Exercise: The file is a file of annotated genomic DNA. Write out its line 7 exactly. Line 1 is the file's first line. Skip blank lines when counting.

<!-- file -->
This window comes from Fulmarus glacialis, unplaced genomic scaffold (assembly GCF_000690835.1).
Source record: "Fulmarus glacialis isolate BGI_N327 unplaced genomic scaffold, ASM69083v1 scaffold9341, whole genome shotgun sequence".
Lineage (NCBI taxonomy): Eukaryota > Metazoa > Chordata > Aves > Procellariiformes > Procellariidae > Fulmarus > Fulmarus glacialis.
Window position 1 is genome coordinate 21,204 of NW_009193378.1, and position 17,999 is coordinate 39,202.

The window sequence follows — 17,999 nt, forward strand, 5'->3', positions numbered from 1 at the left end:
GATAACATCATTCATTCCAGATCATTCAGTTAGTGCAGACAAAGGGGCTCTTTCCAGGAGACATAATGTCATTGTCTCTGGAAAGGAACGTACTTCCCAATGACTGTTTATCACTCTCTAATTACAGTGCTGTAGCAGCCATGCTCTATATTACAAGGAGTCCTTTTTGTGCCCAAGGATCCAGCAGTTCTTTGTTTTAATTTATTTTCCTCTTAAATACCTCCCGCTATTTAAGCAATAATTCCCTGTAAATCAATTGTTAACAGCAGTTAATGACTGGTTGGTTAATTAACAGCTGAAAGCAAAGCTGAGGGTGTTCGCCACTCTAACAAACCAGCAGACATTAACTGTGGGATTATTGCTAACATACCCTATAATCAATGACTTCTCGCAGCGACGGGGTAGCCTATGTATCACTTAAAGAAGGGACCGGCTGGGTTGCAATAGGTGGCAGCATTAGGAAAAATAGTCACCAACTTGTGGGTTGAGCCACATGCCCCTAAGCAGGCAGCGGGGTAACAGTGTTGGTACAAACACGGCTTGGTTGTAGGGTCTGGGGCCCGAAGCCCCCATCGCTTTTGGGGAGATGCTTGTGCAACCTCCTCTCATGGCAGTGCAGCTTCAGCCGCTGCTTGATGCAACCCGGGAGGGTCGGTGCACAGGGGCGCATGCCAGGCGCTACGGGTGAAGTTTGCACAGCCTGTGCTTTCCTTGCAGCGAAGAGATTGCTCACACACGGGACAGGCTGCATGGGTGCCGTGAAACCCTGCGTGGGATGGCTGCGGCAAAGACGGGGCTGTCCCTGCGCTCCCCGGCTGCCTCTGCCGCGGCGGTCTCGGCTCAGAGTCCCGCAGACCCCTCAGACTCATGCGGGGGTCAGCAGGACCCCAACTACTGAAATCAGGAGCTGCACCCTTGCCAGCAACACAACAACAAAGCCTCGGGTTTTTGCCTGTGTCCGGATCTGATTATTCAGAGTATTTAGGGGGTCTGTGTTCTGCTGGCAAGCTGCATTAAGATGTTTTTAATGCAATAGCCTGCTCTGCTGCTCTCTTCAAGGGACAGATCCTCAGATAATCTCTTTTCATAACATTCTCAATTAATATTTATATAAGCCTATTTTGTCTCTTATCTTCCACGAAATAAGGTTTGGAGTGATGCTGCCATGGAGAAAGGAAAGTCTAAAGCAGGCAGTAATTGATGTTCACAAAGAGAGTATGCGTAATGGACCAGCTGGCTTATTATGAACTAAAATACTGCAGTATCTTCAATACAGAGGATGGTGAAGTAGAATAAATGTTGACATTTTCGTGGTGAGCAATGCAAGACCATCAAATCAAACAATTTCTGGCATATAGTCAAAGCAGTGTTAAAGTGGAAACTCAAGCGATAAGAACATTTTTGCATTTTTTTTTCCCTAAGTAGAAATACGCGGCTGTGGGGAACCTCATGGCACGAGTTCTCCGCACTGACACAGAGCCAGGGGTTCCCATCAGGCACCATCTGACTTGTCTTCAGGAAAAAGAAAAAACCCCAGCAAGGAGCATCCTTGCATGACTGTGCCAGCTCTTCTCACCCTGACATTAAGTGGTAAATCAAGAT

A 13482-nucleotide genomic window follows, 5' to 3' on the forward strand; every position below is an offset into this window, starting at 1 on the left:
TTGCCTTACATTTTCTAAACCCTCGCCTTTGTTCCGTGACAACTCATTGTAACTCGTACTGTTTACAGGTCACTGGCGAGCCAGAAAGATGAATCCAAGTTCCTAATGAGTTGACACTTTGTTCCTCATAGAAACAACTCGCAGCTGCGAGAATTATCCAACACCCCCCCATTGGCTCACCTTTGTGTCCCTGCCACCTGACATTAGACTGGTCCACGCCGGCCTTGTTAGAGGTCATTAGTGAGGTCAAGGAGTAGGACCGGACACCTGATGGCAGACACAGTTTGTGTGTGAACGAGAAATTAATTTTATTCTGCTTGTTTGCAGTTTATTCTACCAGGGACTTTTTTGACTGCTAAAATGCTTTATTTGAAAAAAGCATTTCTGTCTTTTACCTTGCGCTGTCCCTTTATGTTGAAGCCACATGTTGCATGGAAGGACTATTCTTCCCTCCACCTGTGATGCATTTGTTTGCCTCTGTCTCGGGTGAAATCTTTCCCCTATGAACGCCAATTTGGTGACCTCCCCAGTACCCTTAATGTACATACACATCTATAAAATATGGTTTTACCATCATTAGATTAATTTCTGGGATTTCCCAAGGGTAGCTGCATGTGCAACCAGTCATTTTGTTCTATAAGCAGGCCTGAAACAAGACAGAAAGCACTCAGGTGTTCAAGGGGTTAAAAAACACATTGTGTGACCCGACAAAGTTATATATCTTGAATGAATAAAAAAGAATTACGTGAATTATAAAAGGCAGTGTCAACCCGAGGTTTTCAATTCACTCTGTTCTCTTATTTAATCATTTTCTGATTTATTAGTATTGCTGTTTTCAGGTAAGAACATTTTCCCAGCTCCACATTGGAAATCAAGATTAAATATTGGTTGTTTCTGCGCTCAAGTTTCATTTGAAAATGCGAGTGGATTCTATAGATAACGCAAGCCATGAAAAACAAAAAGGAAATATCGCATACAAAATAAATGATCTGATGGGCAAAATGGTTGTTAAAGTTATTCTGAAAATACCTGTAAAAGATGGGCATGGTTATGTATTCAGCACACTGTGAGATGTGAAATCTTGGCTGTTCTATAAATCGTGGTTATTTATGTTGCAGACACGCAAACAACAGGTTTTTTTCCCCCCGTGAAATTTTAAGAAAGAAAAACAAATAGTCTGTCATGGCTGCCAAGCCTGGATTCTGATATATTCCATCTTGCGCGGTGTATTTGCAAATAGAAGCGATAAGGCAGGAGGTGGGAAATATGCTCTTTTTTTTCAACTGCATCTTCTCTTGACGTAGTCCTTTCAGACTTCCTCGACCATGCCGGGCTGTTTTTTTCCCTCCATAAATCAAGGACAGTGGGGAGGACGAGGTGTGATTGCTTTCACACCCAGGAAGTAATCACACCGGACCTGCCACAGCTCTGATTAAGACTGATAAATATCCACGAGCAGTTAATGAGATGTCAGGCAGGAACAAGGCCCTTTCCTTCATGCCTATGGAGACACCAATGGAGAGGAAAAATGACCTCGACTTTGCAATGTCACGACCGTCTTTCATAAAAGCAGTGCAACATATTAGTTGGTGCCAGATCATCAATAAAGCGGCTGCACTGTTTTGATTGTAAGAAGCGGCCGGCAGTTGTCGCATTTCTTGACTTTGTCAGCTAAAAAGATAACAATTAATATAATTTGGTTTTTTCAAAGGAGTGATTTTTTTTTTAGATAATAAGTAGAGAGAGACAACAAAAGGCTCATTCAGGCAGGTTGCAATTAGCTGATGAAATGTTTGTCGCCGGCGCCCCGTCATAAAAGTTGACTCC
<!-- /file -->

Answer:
A 13482-nucleotide genomic window follows, 5' to 3' on the forward strand; every position below is an offset into this window, starting at 1 on the left: